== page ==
Andreea Sandu.

Listen to the audio or read below for the transcript. This episode is 15 minutes long.


Happy Tuesday, lovely! I’m Andreea, your host here on The Introvert That Could Podcast. Every episode is a mix of tips on productivity, time management, and how to move forward when you’re stuck, with a sprinkle of motivation and a side of relevant personal stories. I want you to have all the tools and support you need to face the challenges of being an introvert and take action, because without action, there are no results. Let’s dive in!

Happy New Year and welcome to Episode 6. For the month of January, I prepared a few topics that will be useful as you start working towards the goals you set for 2020. If you didn’t decide what to work on yet, go back to Episode 5 and check out my planning process. 

I decided to start with Saying No because one of the common challenges you, I and everyone else face, is time. Scheduling time to work on your projects or goals. Unlike many other coaches who would say to suck it up, wake up early and make time (which is partly good advice), I prefer to stop, take a step back and analyse what you committed to. 

Productivity is not about getting more done, it’s about getting the right things done. 

And if your todo list is filled with other people’s interests, no scheduling system in the world will help. If you’re not including enough tasks to move You forward, to work on Your business, waking up at 4am won’t be enough.  

Growing up, I was told off for saying No and even in my adult life everyone encouraged me to say Yes. But if you’ve seen “Yes Man”, you know that saying Yes all the time can have serious consequences. There’s also the other side of the coin, taking onboard too many tasks or opportunities that are for your own projects, but either dilute your focus or are not aligned with who you are. This one is a great topic too, but for today I’ll stick to saying No to other people. 

Did you ever wonder why is it so hard to say No? An answer would be because you don’t want to hurt someone’s feelings. But why? Why not hurt someone’s feelings? How’s that bad? 

If you remember I mentioned in a previous episode that everyone has 6 basic needs in life. Similarly, humans also have 2 basic fears. They’re universal and everyone experiences them in a way or another, at some point in their lives. 

The fear of not being good enough, 

and the fear of not being loved. 

They’re at the core of all the other fears you experience. If you don’t believe me, think about it for a second. The fear of public speaking can be tied to both. The fear of failure? Same. And the fear of saying no? Same. 

This is both great news and bad news. Great news because it doesn’t depend on the other person – they can keep asking, and you can keep saying no. And bad because it means that you have to work on yourself to solve the “problem”. I’m only saying it’s bad news because it requires effort, but growth is always worth it. As long as you always bring the focus back to what you can do, you make the problem solvable because the ball is in your court.  

That being said, I have a few tips for you on how to start saying No and a script you can use as your answer.  

1. Accept that it might always feel icky 

No matter how much you work on it, the fear might never go away, so set the correct expectations. And remember this for any of your fears, it’s ok if some of it stays with you for life. You are, after all, fighting with something that’s very well imprinted in your brain. 

Notice that it’s there, but know that it’s not life threatening, and it’s absolutely normal, but it doesn’t have to stop you. I’ll talk about this more next week, when we’re looking at the fear of failure.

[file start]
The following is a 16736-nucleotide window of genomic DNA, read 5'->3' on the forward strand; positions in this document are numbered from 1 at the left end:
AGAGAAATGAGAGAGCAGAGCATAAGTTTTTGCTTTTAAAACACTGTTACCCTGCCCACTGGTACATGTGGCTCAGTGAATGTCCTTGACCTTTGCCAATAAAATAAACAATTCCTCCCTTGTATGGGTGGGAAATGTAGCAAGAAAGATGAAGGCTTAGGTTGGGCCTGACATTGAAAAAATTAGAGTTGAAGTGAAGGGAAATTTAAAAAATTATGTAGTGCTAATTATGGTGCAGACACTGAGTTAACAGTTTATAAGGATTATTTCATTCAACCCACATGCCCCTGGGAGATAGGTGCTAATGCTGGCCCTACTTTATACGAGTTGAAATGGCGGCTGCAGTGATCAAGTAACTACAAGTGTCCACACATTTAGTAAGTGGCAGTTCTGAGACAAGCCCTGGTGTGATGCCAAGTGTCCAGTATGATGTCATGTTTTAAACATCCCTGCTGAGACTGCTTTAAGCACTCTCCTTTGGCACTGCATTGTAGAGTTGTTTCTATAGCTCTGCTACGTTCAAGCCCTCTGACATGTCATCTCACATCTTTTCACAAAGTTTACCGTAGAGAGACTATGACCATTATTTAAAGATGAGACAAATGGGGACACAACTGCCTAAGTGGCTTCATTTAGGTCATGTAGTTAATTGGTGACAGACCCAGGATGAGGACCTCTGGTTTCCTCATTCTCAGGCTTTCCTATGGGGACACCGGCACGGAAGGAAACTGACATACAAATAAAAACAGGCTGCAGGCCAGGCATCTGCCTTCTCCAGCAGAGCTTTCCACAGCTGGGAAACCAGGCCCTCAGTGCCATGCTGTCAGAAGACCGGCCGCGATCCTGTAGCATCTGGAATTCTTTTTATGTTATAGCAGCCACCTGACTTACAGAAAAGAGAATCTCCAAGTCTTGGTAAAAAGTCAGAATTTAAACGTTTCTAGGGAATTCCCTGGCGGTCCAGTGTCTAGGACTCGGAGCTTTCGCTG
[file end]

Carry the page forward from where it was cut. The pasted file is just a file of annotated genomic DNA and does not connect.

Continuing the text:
2. You can’t hurt someone’s feelings 

Your feelings are created by your thoughts about the circumstance, not by the circumstance itself. Have 2 different people look at the same situation, and they’ll feel differently about it because they think about it differently. But the circumstance is the same.  

You have absolutely no power over someone else’s feelings, it’s their thoughts that create their feelings. And how they think about what you’re saying, is really their choice and only their choice to make.  

Still, you don’t have to be rude just because you know this. The best thing you can do is reply in a way that feels right and fair to you. You do your part as well as you can, but from there on, it’s their interpretation that will determine how they feel about it.  

3. Pleasing everyone is impossible 

Apart from being exhausting, it’s impossible. And somehow we know this, but we still try? 

Going back to that basic fear of not being loved, answer me this: do you really want someone to love you only if you do things for them? One useful way to look at this is the other way around. Do you love the people in your life for what they do or for who they are? I’m sure you love them for being, not doing.  

Also, some people will not like you no matter what you do. Do you like everyone? It’s hard to accept that not everyone will like you, but the sooner you do, the sooner you set yourself free from an impossible expectation.  

Remember, someone’s opinion about you, is almost never really about You, but about how they see the world. I really like the example of a fruit, for example a pear. Some people like pears. Some people don’t like pears. Does this mean something about the pear? No, it means something about the person. The pear just exists, and it’s being itself, some people eat them, some don’t and the pear is perfectly ok with it. 

4. Understand the effects of saying yes all the time 

Every time you say Yes to something, you say No to something else. 

No matter what systems you use, you still have a limited amount of time and energy. Not everything will fit in, and that’s for sure. 

Because I schedule my tasks in the calendar, I have a visual of this – saying Yes to something is saying No to something else. I schedule my calendar week by week and I consider everything pretty much set in stone on Sunday evening. However, if there’s an emergency,  and I say yes, I obviously have to replace what was in my calendar at that time.